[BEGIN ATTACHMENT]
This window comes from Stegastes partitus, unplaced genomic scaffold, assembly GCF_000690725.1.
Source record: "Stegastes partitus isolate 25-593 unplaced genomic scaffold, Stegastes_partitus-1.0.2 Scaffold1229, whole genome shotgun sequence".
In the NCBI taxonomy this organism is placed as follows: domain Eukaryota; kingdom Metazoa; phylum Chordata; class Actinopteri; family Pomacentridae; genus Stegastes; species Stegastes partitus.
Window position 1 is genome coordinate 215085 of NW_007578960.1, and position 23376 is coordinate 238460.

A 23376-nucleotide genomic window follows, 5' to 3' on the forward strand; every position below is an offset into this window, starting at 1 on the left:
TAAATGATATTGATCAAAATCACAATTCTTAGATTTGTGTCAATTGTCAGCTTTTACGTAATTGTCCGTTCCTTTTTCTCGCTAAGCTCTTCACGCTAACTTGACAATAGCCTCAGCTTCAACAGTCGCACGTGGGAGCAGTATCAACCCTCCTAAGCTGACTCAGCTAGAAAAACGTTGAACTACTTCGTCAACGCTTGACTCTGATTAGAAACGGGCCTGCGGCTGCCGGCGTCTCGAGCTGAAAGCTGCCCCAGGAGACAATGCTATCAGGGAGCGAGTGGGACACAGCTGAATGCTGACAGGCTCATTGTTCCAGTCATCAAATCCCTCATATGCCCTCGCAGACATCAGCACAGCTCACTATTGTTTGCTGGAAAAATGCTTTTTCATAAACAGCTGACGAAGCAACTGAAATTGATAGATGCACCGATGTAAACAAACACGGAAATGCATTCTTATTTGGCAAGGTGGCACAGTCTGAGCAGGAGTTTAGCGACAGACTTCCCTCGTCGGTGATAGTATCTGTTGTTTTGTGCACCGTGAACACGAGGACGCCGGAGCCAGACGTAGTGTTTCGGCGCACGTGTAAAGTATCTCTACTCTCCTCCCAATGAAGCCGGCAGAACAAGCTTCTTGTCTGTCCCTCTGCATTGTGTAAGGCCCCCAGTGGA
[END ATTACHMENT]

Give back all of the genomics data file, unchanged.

This window comes from Stegastes partitus, unplaced genomic scaffold, assembly GCF_000690725.1.
Source record: "Stegastes partitus isolate 25-593 unplaced genomic scaffold, Stegastes_partitus-1.0.2 Scaffold1229, whole genome shotgun sequence".
In the NCBI taxonomy this organism is placed as follows: domain Eukaryota; kingdom Metazoa; phylum Chordata; class Actinopteri; family Pomacentridae; genus Stegastes; species Stegastes partitus.
Window position 1 is genome coordinate 215085 of NW_007578960.1, and position 23376 is coordinate 238460.

A 23376-nucleotide genomic window follows, 5' to 3' on the forward strand; every position below is an offset into this window, starting at 1 on the left:
TAAATGATATTGATCAAAATCACAATTCTTAGATTTGTGTCAATTGTCAGCTTTTACGTAATTGTCCGTTCCTTTTTCTCGCTAAGCTCTTCACGCTAACTTGACAATAGCCTCAGCTTCAACAGTCGCACGTGGGAGCAGTATCAACCCTCCTAAGCTGACTCAGCTAGAAAAACGTTGAACTACTTCGTCAACGCTTGACTCTGATTAGAAACGGGCCTGCGGCTGCCGGCGTCTCGAGCTGAAAGCTGCCCCAGGAGACAATGCTATCAGGGAGCGAGTGGGACACAGCTGAATGCTGACAGGCTCATTGTTCCAGTCATCAAATCCCTCATATGCCCTCGCAGACATCAGCACAGCTCACTATTGTTTGCTGGAAAAATGCTTTTTCATAAACAGCTGACGAAGCAACTGAAATTGATAGATGCACCGATGTAAACAAACACGGAAATGCATTCTTATTTGGCAAGGTGGCACAGTCTGAGCAGGAGTTTAGCGACAGACTTCCCTCGTCGGTGATAGTATCTGTTGTTTTGTGCACCGTGAACACGAGGACGCCGGAGCCAGACGTAGTGTTTCGGCGCACGTGTAAAGTATCTCTACTCTCCTCCCAATGAAGCCGGCAGAACAAGCTTCTTGTCTGTCCCTCTGCATTGTGTAAGGCCCCCAGTGGA